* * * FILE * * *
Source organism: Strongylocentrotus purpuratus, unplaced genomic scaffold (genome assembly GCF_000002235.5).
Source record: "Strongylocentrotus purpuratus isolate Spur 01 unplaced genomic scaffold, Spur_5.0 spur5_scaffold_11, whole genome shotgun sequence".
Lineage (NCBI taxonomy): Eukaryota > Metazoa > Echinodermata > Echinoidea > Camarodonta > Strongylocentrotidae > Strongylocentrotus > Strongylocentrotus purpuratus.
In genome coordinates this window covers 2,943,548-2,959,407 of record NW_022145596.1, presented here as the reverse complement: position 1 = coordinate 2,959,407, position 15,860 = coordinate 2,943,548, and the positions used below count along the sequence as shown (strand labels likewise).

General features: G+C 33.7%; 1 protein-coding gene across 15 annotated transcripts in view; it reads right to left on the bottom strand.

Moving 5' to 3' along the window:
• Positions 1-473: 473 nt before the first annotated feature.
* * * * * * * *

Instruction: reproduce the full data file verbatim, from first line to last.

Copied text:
Source organism: Strongylocentrotus purpuratus, unplaced genomic scaffold (genome assembly GCF_000002235.5).
Source record: "Strongylocentrotus purpuratus isolate Spur 01 unplaced genomic scaffold, Spur_5.0 spur5_scaffold_11, whole genome shotgun sequence".
Lineage (NCBI taxonomy): Eukaryota > Metazoa > Echinodermata > Echinoidea > Camarodonta > Strongylocentrotidae > Strongylocentrotus > Strongylocentrotus purpuratus.
In genome coordinates this window covers 2,943,548-2,959,407 of record NW_022145596.1, presented here as the reverse complement: position 1 = coordinate 2,959,407, position 15,860 = coordinate 2,943,548, and the positions used below count along the sequence as shown (strand labels likewise).

General features: G+C 33.7%; 1 protein-coding gene across 15 annotated transcripts in view; it reads right to left on the bottom strand.

Moving 5' to 3' along the window:
• Positions 1-473: 473 nt before the first annotated feature.